Game Appreciation Packages

Can we let players pay money for watching a game?

This subject has been on my mind for a while already, and in light of the recent discussion of the actual value of Let’s Plays for linear games, it’s a good time to talk about it.

I enjoy watching Let’s Plays. Sometimes just because they are entertaining. Sometimes because I just can’t play some games due to my ADD. Either way, I end up experiencing a lot of interesting games that I’m not going to play myself. In many cases I don’t want to spend money on the full game. At the same time, I feel like I got value from the game via the Let’s Play and I’d like to show my appreciation to the developer. Sadly, it’s usually impossible. There’s no way to leave a tip on the game and most games don’t have any type of merch. Buying the game for someone else as a gift also doesn’t feel quite right. And waiting for the game to go on sale just so you can virtually tip the developer requires you to wait, keep your eyes open, and to want to do it right now.

My proposed solution would be to introduce something that, for the lack of better word, I’ll call game appreciation packs. Such a pack would include some sort of value in itself, maybe a track from the soundtrack, wallpapers or even just a nice thank you note.

The important part would be this: If the player ever decided that they actually want to play the game, the value of the appreciation pack (or some part of it) would be subtracted from the price of the game. While buying the pack you would also have an easy way to opt-in for notifications of when the game goes on sale.

By having an actual value associated with the pack, more people would be willing to spend some money supporting developers. That solution would also remove the friction from the process of tipping developers, and it would create an opportunity to turn these players into (fully) paying customers.

Would it work? Do we have an infrastructure to do this? What are your thoughts about it?

Whenever I Feel Bad I Drink A Lot Of Coke

Ramblings about the current state of things

I don’t know what’s the takeaway from this post but I feel like I should be more open about what’s going on. It’s personal. Here, you’ve been warned.

Let this photo speak for itself.

It’s tough. So far my only escape is work and I end up working over 100 hours a week.

It’s the opposite of anything I recommend to anybody. It’s not sustainable.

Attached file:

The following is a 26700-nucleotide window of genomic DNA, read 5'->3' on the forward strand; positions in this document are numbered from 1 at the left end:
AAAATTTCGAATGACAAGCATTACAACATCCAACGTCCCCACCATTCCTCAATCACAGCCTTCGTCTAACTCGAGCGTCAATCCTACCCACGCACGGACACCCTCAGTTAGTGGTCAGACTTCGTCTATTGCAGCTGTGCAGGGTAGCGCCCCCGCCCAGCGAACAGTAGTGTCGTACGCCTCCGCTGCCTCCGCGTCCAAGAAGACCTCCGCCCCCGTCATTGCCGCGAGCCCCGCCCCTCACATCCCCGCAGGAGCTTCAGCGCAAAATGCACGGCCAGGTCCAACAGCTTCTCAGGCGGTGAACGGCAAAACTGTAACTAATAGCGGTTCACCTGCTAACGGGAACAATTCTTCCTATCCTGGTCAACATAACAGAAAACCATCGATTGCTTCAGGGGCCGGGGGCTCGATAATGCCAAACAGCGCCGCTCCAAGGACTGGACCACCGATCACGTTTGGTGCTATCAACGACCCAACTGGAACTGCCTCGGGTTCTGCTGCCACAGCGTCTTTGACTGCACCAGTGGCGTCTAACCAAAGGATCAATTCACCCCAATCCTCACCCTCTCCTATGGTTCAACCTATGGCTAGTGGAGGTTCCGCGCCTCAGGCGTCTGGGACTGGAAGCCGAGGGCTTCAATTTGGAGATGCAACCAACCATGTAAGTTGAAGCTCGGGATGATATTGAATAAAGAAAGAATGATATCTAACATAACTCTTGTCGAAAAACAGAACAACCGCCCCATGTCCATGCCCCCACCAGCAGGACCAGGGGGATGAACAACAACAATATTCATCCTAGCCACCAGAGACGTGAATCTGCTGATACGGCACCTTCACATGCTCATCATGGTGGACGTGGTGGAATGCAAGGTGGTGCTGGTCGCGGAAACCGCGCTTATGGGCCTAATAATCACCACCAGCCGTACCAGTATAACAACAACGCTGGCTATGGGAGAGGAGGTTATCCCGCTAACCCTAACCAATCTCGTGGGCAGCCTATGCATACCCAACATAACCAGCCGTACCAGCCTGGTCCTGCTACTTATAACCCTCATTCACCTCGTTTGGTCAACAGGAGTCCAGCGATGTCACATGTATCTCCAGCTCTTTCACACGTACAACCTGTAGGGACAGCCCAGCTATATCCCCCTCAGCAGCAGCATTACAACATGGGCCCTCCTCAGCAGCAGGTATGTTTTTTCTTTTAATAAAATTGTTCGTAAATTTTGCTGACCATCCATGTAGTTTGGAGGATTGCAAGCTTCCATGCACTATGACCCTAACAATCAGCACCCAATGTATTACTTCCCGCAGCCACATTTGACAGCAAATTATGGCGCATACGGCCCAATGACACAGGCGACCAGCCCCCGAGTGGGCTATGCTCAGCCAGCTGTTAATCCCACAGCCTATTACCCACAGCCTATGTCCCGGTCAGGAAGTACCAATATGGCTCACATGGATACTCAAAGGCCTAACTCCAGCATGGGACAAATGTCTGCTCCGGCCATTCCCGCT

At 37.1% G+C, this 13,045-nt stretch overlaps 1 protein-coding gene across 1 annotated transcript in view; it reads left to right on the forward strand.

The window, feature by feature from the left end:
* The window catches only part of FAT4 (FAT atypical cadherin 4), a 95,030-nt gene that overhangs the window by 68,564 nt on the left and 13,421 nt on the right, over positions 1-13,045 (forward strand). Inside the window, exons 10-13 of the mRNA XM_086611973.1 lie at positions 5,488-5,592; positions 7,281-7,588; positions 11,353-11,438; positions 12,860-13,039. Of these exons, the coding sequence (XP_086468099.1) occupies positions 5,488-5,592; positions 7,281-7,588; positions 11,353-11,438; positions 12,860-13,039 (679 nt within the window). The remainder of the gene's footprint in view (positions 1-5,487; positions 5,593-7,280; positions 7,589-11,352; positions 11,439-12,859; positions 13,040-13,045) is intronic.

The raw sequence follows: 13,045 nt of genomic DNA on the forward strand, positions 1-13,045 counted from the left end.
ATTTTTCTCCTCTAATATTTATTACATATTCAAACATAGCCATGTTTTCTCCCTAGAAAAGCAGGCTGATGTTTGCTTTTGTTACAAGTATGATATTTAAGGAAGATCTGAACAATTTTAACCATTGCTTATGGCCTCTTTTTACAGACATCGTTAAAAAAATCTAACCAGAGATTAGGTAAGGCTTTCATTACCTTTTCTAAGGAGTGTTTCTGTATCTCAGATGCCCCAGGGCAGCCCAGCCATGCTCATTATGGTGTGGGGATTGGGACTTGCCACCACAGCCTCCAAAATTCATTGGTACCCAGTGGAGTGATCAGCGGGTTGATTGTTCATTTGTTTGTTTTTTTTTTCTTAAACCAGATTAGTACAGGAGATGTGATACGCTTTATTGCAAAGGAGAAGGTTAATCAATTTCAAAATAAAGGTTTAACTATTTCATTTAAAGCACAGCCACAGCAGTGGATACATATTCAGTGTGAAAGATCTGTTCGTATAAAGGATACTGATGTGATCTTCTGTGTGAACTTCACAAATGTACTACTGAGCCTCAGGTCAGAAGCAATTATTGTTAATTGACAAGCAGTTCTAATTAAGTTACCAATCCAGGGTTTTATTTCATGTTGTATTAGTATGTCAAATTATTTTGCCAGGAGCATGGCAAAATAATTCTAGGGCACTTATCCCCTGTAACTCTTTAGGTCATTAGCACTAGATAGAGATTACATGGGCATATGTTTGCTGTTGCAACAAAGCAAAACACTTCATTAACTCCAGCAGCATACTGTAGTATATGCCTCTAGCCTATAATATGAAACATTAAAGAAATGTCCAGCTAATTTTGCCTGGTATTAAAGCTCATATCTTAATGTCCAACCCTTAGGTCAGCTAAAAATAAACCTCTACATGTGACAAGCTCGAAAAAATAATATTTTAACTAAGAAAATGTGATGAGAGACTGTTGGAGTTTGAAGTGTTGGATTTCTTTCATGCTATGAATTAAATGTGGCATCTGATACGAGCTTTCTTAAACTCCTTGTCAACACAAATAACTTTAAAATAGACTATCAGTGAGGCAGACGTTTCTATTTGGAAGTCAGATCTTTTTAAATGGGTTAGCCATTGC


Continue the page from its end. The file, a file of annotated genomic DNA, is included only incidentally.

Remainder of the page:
But I’m stuck.

I’m broken.

I’ve been there before.

I vaguely know what I need to do to fix myself. But I need a few months off to do it. And in a sense I don’t have to work on Little Alchemy 2 right now. But I should finish it and for many reasons ’now’ is the only option. I don’t feel bad because of what this project demands from me. I just feel bad and I can’t react because of this project. I need challenges but all I have is tasks. And I can’t tackle new challenges because I have to finish my tasks.

Currently I don’t see any other way than to push through. My only hope is that breaks like A MAZE. in two weeks will be enough.

I’m not OK, but it’ll be OK.

Going Indie

The dream of sustainability

I wrote about it before but I think it’s worth repeating. This time it’s in the context of this post on Gamasutra: Let's get real about the financial expectations of 'going indie'.

I’m an independent developer, all of my income comes from my games, majority of it from Little Alchemy. Right now I’m able to support myself and a small team with this money. But I’m 5 years in and it wasn’t the case for a lot of this time.

Before I was able to make a living as an independent developer I worked full-time making shitty facebook apps and patched my income freelancing as web developer. All of that while still living with my parents. Within the first 2 years, games earned me as much as $50 in donations.

Even when Little Alchemy started to make money I kept my full-time job for another 6 months because I wasn’t sure about the future. I decided to quit only because I had a safety net. I knew that with my experience I could find a job as a web developer.

  • Out of 5 years working on my games I spent half of this time working full-time.